Mr. Leslie: Under S.3 (4) of the Public Records Act 1958, public records are usually transferred to the National Archives or an approved place of deposit not later than 30 years after their creation. However, they may be retained in departments if they are required for administrative purposes or another special reason. In these cases departments have to obtain the approval of the Lord Chancellor, after he has received the views of his Advisory Council on National Records and Archives. The present position is that Lord Chancellor's Instruments numbers 38 (1996) and 63 (2001) sanction the retention of the 1921, 1951 and 1961 census records by the Office for National Statistics for administrative purposes.
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Mr. Carmichael: To ask the Parliamentary Secretary, Department for Constitutional Affairs pursuant to his answer of 18 December 2003, Official Report, column 1112W, on the 1911 Census, how many applications were approved in each year from 1999 to 2003, under the provisions of section 5 (1) of the Public Records Act 1958, to reduce previously determined periods of closure on departmental records. 
Ian Lucas: To ask the Parliamentary Secretary, Department for Constitutional Affairs what the average cost was per case for magistrates courts criminal cases dealt with in England and Wales by (a) solicitors in private practice and (b) the Criminal Defence Service in the last year for which figures are available. 
(a) The amount of money charged for private work by a solicitor, not funded by the Criminal Defence Service in private practice, for magistrates courts cases is a matter between the solicitor and client and as such this information is not held centrally.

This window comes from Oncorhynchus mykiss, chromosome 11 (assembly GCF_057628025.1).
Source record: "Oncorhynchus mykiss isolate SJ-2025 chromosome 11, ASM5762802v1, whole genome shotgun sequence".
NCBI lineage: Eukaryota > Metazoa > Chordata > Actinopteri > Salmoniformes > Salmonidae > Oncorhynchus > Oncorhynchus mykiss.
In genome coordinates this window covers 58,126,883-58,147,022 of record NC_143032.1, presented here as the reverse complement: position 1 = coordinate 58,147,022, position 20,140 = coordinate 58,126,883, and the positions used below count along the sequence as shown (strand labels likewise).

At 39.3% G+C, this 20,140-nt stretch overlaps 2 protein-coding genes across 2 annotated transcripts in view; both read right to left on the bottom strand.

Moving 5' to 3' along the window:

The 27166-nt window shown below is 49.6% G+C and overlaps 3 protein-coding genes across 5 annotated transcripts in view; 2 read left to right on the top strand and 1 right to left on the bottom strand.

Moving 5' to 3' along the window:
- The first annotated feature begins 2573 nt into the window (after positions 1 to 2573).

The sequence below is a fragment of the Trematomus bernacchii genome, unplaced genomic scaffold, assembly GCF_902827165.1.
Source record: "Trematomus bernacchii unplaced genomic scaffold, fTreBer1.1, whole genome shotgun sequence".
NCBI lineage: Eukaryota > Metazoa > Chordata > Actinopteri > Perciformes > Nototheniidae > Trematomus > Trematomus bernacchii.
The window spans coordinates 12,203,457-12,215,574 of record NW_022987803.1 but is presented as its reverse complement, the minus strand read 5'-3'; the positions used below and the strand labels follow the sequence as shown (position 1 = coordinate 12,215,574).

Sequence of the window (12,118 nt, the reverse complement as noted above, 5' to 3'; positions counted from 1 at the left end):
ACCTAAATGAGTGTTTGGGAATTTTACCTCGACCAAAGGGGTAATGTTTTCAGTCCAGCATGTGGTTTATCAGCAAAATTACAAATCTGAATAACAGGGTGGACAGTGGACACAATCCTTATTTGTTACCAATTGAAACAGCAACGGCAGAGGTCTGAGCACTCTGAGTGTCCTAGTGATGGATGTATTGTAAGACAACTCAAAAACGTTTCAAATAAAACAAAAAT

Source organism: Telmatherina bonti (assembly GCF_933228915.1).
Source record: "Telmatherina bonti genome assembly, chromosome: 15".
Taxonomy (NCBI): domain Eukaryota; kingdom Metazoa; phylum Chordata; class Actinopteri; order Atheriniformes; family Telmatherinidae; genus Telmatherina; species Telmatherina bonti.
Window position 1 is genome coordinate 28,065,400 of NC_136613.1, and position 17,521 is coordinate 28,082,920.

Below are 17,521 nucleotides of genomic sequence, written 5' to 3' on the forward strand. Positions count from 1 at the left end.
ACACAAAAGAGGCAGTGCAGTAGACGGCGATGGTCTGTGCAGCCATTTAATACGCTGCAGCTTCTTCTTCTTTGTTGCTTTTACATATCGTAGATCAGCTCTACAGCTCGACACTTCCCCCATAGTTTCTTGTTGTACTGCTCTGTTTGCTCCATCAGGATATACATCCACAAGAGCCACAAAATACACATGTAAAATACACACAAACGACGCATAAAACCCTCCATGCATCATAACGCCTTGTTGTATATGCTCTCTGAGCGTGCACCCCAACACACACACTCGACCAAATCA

Matthew Taylor: To ask the Parliamentary Secretary, Department for Constitutional Affairs when Sir Hayden Phillips started his review of the honours system; what the remit is of his review; when he is due to finish it; and if he will make a statement. 
The current review began in the summer of 2003. The review's remit is to consider how to introduce greater transparency into the honours process and how to ensure the Honours List is representative of society. Sir Hayden Phillips will deliver his report when it is completed.
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Mr. Gordon Prentice: To ask the Parliamentary Secretary, Department for Constitutional Affairs how many complaints he has received in the last 12 months from members of the (a) legal profession and (b) public, concerning the competence of named judges; and if he will make a statement. 
Mr. Leslie: From 1 January to 31 December 2003, 1,113 complaints about members of the judiciary were received in the Judicial Correspondence Unit. The Unit does not keep statistics to allow the identification of complaints relating to 'judicial competence'. However, figures for the number of complaints relating to judicial decisions are available and show that 455 such complaints were received. Of these, 11 came from members of the legal profession and the remaining 444 from members of the public.
The principle of judicial independence, which is central to our constitutional arrangements, means that it is not open to the Secretary of State and Lord Chancellor or his Department to consider complaints about judicial decisions. However, the Secretary of State and Lord Chancellor does consider complaints about the personal conduct of individual Judges and other judicial office holders.